OS & system enhancement software

Why Linux Is a Desktop Flop

Making it work

Despite these negatives, there are companies out there using Linux on employee desktops.

One, for example, is a small veterinary clinic, the Chester County Cat Hospital, located just outside Philadelphia, with 10 employees.

"We took over the business last June and last July is when I moved everything over to Linux," says financial manager Paul Stadler, who bought the business with his wife, the clinic's veterinarian.

"Linux was my comfort zone, and I knew I could get it to do what I wanted it to," Stadler says.

He uses an open source practice management software system, which employees access via a browser.

"They don't seem to have noticed that it's on Linux," he says.

The previous owners used a Windows-based practice management system, and inactive patients weren't ported over to the new platform. Stadler runs a Windows emulator if he needs to pull it up, he says.

In addition, there were some Office documents and spreadsheets. "Libre Office handled them seamlessly," Stadler says. "I don't think they [the former owners] knew what a macro was, so we didn't have to deal with that at all."

Employees have been using Libre Office without a problem, he adds, for simple tasks such as writing a letter to someone or moving some numbers around in an inventory tracking spreadsheet.

"I would say that, since July, they've probably come to me three times with a question on how to do something in that software," he says. "The less savvy your employees are, the less it matters -- everything they do is extremely simple."

Overall, Stadler says, he's probably saved around $10,000 a year in software costs, mostly as a result of the practice management software.

But he adds that he would have seen the same savings if he had stuck with Windows, since all the software can run on that platform, as well.

Meanwhile, drivers have sometimes been a hassle, he says. "The open source community packages them up for you, but at a pretty severe lag," he says. "When I bought new printers, I had to download the drivers. I got them to work, but you have to be technologically literate to do it. It was actually a challenge to get those drivers working."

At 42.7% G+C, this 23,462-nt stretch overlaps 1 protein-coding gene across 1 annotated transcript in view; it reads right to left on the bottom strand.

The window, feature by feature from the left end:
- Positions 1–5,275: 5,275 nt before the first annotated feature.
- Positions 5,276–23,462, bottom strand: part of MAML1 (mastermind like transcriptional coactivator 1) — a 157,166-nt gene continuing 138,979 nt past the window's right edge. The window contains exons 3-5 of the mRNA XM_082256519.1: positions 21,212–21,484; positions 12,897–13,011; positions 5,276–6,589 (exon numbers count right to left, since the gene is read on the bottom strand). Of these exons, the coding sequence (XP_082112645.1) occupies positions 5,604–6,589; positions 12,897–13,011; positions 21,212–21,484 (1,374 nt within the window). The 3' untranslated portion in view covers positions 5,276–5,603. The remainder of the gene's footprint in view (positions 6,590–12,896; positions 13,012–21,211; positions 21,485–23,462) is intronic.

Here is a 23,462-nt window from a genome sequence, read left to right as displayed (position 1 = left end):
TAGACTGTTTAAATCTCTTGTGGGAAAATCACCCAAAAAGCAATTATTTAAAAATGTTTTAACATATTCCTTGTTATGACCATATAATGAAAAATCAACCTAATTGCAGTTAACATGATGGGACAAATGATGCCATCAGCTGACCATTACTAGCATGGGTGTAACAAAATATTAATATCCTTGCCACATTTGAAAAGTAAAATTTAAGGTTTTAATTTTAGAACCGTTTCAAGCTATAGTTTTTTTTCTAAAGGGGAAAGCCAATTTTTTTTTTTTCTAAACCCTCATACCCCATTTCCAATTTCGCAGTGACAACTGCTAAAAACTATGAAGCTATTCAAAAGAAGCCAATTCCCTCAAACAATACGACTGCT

LA-based InMotion Hosting is on the opposite end of the spectrum from the Chester County Cat Hospital when it comes to the technical skills of its employees.

The company's server farms are Linux-based, and many employees are comfortable working with Linux. As a result, about 25% run Linux on their desktops, says CEO Todd Robinson. Of the rest, 65% use Windows and the rest have Macs, he adds.

In addition to problems with finding software to run on Linux, and training staffers who have grown up using Windows or Macs, Robinson says Linux desktops also have a management problem.

"It's such a flexible environment that there's a lot of freedom to do things, even things you shouldn't do," he says. "A typical thing in a Windows setting is to establish some usage policies, and set up some limitations on the systems to keep them stable. Linux doesn't have those types of standards out of the box."

Instead, companies looking to centrally manage Linux desktops have to create those types of policies and limitations, he says. "Windows is set up that way."

Other large-scale examples of Linux deployments tend to fall into one of these two extremes. Either employees use their machines in very limited ways -- such as bank tellers, for example, or store clerks -- or in very sophisticated ways where they often write their own applications and need the power and control that Linux offers.

In the big middle ground, however, the applications rule, and companies choose the platforms that give employees the software they need to do their jobs. That means Windows for general business applications, and Macs for specialized graphics work.

As more companies embrace Bring Your Own Device, web-based application delivery, or virtual desktops, Linux may have some room to expand. Until then, it's still a Windows desktop world after all.

Maria Korolov is a freelance business and technology writer in Massachusetts. She can be reached at maria@tromblyinternational.com.

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